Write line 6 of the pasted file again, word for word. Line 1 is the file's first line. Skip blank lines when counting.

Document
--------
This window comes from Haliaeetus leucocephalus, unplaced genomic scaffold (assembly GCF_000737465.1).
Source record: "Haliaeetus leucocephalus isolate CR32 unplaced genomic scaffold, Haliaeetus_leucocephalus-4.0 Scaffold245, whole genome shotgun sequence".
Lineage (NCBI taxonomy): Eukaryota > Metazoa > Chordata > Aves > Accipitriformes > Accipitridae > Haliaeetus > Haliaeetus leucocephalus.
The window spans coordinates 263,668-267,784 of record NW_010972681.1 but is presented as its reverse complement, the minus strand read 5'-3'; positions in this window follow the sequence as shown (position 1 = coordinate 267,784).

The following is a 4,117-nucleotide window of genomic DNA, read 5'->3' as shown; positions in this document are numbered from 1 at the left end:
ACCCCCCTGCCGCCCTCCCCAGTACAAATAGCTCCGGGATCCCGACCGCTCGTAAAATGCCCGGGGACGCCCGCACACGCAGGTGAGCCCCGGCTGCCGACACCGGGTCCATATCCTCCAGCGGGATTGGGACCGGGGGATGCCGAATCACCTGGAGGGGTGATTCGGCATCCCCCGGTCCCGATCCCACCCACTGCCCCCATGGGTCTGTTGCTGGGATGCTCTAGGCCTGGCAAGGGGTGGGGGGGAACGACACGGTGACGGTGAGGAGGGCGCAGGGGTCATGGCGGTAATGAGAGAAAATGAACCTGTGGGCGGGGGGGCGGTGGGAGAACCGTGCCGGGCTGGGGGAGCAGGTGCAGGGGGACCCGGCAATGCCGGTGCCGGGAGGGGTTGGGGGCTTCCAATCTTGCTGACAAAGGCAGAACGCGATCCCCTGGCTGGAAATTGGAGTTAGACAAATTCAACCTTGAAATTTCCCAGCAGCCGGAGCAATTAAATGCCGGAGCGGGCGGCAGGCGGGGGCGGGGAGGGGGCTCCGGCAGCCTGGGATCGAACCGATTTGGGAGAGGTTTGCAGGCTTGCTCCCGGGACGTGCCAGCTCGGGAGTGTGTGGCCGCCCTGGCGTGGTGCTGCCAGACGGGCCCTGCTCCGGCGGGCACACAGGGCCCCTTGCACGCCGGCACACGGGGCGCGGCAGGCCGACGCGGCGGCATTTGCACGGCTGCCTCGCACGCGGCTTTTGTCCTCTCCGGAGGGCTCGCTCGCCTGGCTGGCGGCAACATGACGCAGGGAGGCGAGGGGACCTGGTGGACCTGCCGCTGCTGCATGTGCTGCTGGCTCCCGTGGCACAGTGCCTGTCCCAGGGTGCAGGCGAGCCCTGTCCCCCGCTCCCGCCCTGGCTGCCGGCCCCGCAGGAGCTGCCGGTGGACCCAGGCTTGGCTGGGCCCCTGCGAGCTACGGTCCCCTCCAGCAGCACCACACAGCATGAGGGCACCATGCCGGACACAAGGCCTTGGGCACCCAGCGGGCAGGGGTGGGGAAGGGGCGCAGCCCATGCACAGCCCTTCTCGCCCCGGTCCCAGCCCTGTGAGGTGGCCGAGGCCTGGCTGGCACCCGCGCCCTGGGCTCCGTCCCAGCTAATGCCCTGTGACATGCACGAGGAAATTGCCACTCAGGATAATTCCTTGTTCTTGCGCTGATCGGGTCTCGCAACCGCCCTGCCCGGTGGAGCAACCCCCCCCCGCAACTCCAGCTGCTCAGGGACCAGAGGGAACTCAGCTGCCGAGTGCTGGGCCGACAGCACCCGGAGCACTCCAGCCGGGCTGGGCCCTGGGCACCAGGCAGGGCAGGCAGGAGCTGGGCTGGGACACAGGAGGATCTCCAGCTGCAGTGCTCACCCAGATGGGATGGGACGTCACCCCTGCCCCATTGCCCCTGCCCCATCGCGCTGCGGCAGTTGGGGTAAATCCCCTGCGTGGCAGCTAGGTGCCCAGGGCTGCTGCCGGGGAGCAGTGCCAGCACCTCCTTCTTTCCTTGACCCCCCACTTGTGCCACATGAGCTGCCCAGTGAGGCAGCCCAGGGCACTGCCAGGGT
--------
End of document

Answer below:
ACCCCCCTGCCGCCCTCCCCAGTACAAATAGCTCCGGGATCCCGACCGCTCGTAAAATGCCCGGGGACGCCCGCACACGCAGGTGAGCCCCGGCTGCCGACACCGGGTCCATATCCTCCAGCGGGATTGGGACCGGGGGATGCCGAATCACCTGGAGGGGTGATTCGGCATCCCCCGGTCCCGATCCCACCCACTGCCCCCATGGGTCTGTTGCTGGGATGCTCTAGGCCTGGCAAGGGGTGGGGGGGAACGACACGGTGACGGTGAGGAGGGCGCAGGGGTCATGGCGGTAATGAGAGAAAATGAACCTGTGGGCGGGGGGGCGGTGGGAGAACCGTGCCGGGCTGGGGGAGCAGGTGCAGGGGGACCCGGCAATGCCGGTGCCGGGAGGGGTTGGGGGCTTCCAATCTTGCTGACAAAGGCAGAACGCGATCCCCTGGCTGGAAATTGGAGTTAGACAAATTCAACCTTGAAATTTCCCAGCAGCCGGAGCAATTAAATGCCGGAGCGGGCGGCAGGCGGGGGCGGGGAGGGGGCTCCGGCAGCCTGGGATCGAACCGATTTGGGAGAGGTTTGCAGGCTTGCTCCCGGGACGTGCCAGCTCGGGAGTGTGTGGCCGCCCTGGCGTGGTGCTGCCAGACGGGCCCTGCTCCGGCGGGCACACAGGGCCCCTTGCACGCCGGCACACGGGGCGCGGCAGGCCGACGCGGCGGCATTTGCACGGCTGCCTCGCACGCGGCTTTTGTCCTCTCCGGAGGGCTCGCTCGCCTGGCTGGCGGCAACATGACGCAGGGAGGCGAGGGGACCTGGTGGACCTGCCGCTGCTGCATGTGCTGCTGGCTCCCGTGGCACAGTGCCTGTCCCAGGGTGCAGGCGAGCCCTGTCCCCCGCTCCCGCCCTGGCTGCCGGCCCCGCAGGAGCTGCCGGTGGACCCAGGCTTGGCTGGGCCCCTGCGAGCTACGGTCCCCTCCAGCAGCACCACACAGCATGAGGGCACCATGCCGGACACAAGGCCTTGGGCACCCAGCGGGCAGGGGTGGGGAAGGGGCGCAGCCCATGCACAGCCCTTCTCGCCCCGGTCCCAGCCCTGTGAGGTGGCCGAGGCCTGGCTGGCACCCGCGCCCTGGGCTCCGTCCCAGCTAATGCCCTGTGACATGCACGAGGAAATTGCCACTCAGGATAATTCCTTGTTCTTGCGCTGATCGGGTCTCGCAACCGCCCTGCCCGGTGGAGCAACCCCCCCCCGCAACTCCAGCTGCTCAGGGACCAGAGGGAACTCAGCTGCCGAGTGCTGGGCCGACAGCACCCGGAGCACTCCAGCCGGGCTGGGCCCTGGGCACCAGGCAGGGCAGGCAGGAGCTGGGCTGGGACACAGGAGGATCTCCAGCTGCAGTGCTCACCCAGATGGGATGGGACGTCACCCCTGCCCCATTGCCCCTGCCCCATCGCGCTGCGGCAGTTGGGGTAAATCCCCTGCGTGGCAGCTAGGTGCCCAGGGCTGCTGCCGGGGAGCAGTGCCAGCACCTCCTTCTTTCCTTGACCCCCCACTTGTGCCACATGAGCTGCCCAGTGAGGCAGCCCAGGGCACTGCCAGGGT